Jennings School District taps McCoy as next superintendent
Updated 6:30 p.m. with comments from McCoy, board-- The Jennings School District has selected a superintendent to fill the shoes of the woman credited with helping the district regain accreditation. Art McCoy will replace Tiffany Anderson when she takes charge of Topeka Public Schools in July.
McCoy was previously the superintendent for the Ferguson-Florissant School district but stepped down two years ago after that district’s board put him on administrative leave.
Hundreds of parents and residents protested the move and reasons the board put McCoy on leave were never made public. Some questioned whether race was a factor. McCoy is black, as are the majority of students in Ferguson-Florissant. At the time the Ferguson-Florissant School Board had no black members.
After his departure, McCoy took a position as chief academic officer and superintendent in residence at the Mind Research Institute and helped developed school administrator training for the College of Education at the University of Missouri-St. Louis.
McCoy said Friday he has since worked things out with the Ferguson-Florissant board, and he plans on running Jennings as if he were the district’s father and the board were the district’s mother.
“I will educate each child as my own and my priority is to work with the board whom I’m married to, to communicate endlessly to make sure that we provide everything for our children,” McCoy said.
Jennings school board president Harold Austin said he recruited McCoy to come to Jennings as soon as he heard McCoy was available.
“We’re elated that we have a man of his stature and credibility as an educator to be the superintendent of our district,” Austin said.
McCoy spent most of his childhood in Jennings, and said it was good to be coming home.
The district is paying McCoy $205,000 a year for a two year superintendent contract. Austin said the contract offers an option for a two-year extension at the end of the 2017-2018 school year.
McCoy will also serve as deputy superintendent from March 14 until the end of June to help transition the school to his leadership.
Continuing Anderson’s legacy
McCoy is replacing current superintendent Tiffany Anderson, who has earned national praise for turning around academics in the high-poverty district. She trimmed central office staff and funneled the savings into classrooms, brought trauma-informed teaching to the district and recently opened a shelter for homeless students. Last December, the Missouri State Board of Education upgraded Jennings' status from provisional to full accreditation.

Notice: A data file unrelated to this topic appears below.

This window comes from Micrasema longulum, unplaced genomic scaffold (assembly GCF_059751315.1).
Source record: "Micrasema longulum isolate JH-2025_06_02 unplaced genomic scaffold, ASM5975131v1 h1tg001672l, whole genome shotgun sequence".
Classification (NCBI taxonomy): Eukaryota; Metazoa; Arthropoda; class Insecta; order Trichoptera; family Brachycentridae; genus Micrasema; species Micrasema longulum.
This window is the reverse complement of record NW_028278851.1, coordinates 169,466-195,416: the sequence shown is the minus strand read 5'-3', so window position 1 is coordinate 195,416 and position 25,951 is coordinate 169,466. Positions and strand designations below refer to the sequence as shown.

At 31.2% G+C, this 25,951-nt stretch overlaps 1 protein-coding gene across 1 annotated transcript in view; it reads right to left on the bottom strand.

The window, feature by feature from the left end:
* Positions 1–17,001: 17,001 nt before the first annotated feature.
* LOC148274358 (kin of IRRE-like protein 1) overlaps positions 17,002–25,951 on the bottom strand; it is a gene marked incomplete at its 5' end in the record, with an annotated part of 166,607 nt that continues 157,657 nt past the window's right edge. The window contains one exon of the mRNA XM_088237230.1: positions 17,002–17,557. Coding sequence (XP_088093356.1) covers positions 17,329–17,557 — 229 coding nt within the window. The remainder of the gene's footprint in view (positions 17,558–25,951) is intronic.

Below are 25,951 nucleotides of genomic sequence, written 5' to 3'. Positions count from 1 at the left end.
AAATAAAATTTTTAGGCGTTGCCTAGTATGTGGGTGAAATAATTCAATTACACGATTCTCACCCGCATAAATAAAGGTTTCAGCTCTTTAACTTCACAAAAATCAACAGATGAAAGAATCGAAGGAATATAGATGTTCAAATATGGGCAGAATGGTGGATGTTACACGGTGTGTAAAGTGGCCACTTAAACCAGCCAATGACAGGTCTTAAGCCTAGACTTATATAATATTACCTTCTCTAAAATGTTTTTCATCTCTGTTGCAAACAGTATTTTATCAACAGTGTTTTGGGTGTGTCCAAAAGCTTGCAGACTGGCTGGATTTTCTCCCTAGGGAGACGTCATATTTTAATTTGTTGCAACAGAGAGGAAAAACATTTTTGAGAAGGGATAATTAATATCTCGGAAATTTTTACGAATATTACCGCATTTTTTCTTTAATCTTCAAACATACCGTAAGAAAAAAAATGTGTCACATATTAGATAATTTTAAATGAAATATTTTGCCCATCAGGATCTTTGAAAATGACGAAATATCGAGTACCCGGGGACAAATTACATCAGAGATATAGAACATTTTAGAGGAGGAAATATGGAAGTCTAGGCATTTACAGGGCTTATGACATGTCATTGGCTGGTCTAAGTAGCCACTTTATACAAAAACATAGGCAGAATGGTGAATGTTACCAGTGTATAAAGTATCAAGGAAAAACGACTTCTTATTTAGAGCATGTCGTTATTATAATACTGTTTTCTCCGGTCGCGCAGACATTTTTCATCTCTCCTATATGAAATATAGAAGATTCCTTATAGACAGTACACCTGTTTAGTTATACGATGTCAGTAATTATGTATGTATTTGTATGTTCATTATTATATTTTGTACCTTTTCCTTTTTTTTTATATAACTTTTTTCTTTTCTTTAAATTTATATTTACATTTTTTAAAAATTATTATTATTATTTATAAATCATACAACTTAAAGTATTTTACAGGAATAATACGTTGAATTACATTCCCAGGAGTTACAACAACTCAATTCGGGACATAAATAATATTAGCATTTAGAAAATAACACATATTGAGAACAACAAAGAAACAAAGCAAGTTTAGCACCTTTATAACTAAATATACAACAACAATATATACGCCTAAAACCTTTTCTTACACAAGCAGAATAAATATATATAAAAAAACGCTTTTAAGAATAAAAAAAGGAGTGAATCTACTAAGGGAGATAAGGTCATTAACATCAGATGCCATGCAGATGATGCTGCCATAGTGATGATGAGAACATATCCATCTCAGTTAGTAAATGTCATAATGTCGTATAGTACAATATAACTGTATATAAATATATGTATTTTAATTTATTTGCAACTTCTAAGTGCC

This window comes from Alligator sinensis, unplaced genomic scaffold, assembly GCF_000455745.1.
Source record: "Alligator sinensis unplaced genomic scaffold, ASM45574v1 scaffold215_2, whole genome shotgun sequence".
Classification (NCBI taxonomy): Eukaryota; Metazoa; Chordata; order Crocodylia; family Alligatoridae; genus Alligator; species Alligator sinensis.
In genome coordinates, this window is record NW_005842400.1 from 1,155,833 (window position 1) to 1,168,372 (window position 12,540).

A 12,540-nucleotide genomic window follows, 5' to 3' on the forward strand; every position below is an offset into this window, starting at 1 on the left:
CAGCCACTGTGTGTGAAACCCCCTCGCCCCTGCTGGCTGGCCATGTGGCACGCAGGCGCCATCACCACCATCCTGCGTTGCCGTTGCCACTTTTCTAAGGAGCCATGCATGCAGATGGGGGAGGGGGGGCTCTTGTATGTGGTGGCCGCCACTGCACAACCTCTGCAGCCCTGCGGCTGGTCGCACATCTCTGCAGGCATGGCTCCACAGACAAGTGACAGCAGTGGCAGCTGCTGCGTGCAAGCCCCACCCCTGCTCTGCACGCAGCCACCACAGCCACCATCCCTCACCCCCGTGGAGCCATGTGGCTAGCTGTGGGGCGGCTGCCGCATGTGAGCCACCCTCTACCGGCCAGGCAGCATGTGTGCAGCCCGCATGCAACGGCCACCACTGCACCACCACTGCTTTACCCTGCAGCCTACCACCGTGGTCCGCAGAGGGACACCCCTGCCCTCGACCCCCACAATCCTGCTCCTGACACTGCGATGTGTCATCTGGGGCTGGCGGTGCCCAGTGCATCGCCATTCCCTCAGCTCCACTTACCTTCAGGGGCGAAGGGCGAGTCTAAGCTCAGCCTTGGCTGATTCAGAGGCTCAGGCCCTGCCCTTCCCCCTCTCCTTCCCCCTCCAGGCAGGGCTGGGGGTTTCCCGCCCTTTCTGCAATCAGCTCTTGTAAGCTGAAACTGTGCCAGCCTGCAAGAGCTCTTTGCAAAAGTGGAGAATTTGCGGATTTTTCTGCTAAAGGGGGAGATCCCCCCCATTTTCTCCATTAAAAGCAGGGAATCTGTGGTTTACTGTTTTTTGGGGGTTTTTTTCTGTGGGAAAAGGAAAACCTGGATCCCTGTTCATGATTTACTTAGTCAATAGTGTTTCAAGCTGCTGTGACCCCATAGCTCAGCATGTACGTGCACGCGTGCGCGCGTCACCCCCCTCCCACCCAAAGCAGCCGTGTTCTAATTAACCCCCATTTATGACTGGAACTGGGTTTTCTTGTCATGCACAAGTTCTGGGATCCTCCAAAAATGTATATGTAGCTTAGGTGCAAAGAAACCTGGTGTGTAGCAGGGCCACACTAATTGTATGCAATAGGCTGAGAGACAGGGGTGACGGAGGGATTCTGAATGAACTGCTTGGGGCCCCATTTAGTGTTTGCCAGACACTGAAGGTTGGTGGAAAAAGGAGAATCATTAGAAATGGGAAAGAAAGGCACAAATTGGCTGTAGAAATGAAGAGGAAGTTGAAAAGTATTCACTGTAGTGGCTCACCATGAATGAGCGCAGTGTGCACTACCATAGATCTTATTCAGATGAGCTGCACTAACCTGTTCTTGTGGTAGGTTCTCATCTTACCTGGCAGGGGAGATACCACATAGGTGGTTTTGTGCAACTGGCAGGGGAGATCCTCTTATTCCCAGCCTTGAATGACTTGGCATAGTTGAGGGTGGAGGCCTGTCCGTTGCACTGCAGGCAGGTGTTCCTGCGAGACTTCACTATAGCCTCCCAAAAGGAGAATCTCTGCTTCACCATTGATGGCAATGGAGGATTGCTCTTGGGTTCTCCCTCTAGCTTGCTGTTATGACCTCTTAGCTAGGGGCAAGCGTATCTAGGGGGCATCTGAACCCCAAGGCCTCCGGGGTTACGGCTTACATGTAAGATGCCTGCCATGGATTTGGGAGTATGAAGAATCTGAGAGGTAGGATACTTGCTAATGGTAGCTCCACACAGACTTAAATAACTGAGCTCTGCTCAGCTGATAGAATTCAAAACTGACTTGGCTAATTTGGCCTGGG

In an interview earlier this week, Anderson said the success in Jennings can continue after her departure.
“It’s not me making it happen. I’m just pointing the direction, showing the path and creating the system. The power in this continuing, this system continuing, is show it’s possible anywhere,” Anderson said.
Anderson is leaving to take a new job running schools in Topeka, Kan. Topeka has 14,000 students, nearly five times the enrollment of Jennings, and about 70 percent of its students come from poor families, compared with 100 percent in Jennings.
She’ll be the first African-American woman to run Topeka Public School, home to the historic 1954 case Brown vs. Board of Education case on school segregation.
Calling Anderson a champion, McCoy said Friday he plans to continue her legacy of pushing for academic excellence in Jennings.
“We not only want to not maintain the level of achievement that we have, which is 81 percent on accreditation, we want to be accredited with distinction,” McCoy said. “We will do it and show others how to do it.”
“What things will make that happen? Making sure that we continue an accelerated curriculum that’s at least two or three grade levels above, making sure that we have dual credit options in high school that allows for an A.A. certification upon graduation and an aligned job even before the graduate from high school,” McCoy added.
McCoy said he will also continue Anderson’s cost-saving measures and hands-on approach — including serving as a crossing guard.
“It’s a commitment of mine to be in a classroom every day and to give a demonstration lesson at least once or twice every month,” McCoy said.